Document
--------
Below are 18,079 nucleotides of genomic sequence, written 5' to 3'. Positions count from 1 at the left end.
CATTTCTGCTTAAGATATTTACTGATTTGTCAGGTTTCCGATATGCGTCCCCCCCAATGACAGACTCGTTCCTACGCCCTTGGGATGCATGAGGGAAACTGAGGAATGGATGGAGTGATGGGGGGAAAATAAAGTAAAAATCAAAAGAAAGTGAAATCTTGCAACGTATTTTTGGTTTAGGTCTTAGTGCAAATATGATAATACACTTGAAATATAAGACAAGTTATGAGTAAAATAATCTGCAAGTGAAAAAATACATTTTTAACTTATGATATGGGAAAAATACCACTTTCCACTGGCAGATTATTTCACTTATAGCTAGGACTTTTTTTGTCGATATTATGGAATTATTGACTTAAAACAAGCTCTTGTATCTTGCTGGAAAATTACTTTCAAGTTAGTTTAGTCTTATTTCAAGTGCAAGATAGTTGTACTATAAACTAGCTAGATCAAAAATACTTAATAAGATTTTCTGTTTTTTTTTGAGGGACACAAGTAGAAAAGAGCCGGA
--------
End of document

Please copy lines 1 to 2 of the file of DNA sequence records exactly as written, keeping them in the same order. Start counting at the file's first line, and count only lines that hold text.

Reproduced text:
Below are 18,079 nucleotides of genomic sequence, written 5' to 3'. Positions count from 1 at the left end.
CATTTCTGCTTAAGATATTTACTGATTTGTCAGGTTTCCGATATGCGTCCCCCCCAATGACAGACTCGTTCCTACGCCCTTGGGATGCATGAGGGAAACTGAGGAATGGATGGAGTGATGGGGGGAAAATAAAGTAAAAATCAAAAGAAAGTGAAATCTTGCAACGTATTTTTGGTTTAGGTCTTAGTGCAAATATGATAATACACTTGAAATATAAGACAAGTTATGAGTAAAATAATCTGCAAGTGAAAAAATACATTTTTAACTTATGATATGGGAAAAATACCACTTTCCACTGGCAGATTATTTCACTTATAGCTAGGACTTTTTTTGTCGATATTATGGAATTATTGACTTAAAACAAGCTCTTGTATCTTGCTGGAAAATTACTTTCAAGTTAGTTTAGTCTTATTTCAAGTGCAAGATAGTTGTACTATAAACTAGCTAGATCAAAAATACTTAATAAGATTTTCTGTTTTTTTTTGAGGGACACAAGTAGAAAAGAGCCGGA